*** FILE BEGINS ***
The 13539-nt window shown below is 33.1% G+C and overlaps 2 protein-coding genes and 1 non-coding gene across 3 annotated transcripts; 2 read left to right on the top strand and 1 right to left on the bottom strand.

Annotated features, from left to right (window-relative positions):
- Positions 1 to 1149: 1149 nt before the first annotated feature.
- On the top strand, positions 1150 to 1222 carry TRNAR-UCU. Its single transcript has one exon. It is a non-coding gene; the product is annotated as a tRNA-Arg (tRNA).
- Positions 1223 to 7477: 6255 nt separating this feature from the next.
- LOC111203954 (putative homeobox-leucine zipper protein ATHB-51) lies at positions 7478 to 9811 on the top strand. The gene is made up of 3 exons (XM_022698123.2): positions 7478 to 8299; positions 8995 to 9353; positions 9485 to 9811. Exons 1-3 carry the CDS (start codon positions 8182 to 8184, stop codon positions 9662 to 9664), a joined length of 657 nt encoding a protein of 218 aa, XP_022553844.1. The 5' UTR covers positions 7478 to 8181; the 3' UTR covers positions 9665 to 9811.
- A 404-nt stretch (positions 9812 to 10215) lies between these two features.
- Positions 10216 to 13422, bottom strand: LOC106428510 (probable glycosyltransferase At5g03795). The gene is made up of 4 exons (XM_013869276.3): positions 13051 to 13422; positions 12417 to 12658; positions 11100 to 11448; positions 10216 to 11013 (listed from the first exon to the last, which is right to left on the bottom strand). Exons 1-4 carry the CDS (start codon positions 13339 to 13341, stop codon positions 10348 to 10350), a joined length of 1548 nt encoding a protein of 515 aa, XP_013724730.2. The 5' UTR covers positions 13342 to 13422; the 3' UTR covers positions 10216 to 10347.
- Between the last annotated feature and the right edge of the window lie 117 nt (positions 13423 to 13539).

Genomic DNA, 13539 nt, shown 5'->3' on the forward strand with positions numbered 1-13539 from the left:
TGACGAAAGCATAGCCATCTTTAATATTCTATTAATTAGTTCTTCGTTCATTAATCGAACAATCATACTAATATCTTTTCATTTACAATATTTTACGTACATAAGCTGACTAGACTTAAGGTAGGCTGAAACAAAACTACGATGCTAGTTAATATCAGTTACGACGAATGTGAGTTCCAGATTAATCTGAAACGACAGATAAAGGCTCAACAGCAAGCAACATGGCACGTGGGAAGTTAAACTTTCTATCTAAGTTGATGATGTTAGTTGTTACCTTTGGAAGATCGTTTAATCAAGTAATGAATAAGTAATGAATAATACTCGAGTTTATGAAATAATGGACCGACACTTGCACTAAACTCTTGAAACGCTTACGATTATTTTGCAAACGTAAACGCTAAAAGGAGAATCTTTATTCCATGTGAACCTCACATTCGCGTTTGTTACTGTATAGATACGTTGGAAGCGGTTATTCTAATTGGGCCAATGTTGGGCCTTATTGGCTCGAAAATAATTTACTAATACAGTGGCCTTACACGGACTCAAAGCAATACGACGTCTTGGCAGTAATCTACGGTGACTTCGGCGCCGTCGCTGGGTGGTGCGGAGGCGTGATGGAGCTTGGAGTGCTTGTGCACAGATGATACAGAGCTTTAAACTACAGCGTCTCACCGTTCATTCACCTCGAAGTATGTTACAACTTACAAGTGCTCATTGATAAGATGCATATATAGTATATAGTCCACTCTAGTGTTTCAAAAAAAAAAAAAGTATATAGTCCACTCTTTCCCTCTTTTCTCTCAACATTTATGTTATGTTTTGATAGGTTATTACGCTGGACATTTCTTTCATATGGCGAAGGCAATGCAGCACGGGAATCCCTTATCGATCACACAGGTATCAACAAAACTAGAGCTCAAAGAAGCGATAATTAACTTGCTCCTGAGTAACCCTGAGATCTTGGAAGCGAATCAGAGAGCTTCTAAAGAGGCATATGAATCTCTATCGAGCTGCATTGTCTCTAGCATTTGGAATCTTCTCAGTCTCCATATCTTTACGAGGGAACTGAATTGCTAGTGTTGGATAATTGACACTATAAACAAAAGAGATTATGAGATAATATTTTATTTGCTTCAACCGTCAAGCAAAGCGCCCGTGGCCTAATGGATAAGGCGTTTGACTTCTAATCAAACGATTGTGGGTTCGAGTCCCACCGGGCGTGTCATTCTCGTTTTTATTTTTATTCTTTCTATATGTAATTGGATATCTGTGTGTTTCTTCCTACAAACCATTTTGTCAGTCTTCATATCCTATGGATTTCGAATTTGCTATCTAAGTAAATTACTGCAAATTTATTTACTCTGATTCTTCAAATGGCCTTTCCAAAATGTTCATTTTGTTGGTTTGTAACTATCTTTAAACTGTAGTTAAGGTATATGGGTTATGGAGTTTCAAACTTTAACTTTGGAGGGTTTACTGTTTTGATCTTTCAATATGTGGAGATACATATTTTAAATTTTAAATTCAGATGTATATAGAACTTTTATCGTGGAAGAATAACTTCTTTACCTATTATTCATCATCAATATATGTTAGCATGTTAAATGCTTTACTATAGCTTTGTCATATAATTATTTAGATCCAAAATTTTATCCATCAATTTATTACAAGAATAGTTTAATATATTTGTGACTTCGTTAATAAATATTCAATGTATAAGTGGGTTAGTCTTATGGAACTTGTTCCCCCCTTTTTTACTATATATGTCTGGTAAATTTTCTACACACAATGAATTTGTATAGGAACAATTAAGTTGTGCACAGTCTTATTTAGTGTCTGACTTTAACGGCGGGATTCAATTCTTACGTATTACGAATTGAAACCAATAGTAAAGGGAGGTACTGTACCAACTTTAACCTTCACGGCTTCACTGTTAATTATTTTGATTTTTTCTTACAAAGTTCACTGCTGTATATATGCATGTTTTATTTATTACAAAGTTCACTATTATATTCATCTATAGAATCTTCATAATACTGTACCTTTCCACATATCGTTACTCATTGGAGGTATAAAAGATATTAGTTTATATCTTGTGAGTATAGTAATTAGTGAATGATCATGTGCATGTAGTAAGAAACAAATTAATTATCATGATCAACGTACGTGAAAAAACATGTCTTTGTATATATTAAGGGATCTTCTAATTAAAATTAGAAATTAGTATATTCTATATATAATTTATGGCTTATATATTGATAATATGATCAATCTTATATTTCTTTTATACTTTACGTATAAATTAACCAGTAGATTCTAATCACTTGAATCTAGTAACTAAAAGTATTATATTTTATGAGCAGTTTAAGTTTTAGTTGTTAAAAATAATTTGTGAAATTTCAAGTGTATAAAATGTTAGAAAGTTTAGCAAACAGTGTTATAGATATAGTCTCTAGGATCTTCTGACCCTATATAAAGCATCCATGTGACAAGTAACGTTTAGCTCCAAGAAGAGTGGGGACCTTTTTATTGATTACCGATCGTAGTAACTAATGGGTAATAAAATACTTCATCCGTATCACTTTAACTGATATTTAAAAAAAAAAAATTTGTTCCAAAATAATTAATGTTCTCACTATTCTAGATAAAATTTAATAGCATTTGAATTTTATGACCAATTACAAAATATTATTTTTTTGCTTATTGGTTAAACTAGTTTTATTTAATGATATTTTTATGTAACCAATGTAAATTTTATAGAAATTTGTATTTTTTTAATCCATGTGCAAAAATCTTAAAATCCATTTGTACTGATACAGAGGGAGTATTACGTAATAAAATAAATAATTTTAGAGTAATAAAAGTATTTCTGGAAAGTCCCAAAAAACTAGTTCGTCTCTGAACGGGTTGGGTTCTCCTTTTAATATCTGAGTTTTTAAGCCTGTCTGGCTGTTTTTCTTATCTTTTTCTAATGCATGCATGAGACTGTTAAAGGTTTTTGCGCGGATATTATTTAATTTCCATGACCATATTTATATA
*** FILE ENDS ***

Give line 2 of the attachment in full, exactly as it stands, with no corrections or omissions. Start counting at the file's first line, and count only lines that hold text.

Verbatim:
Annotated features, from left to right (window-relative positions):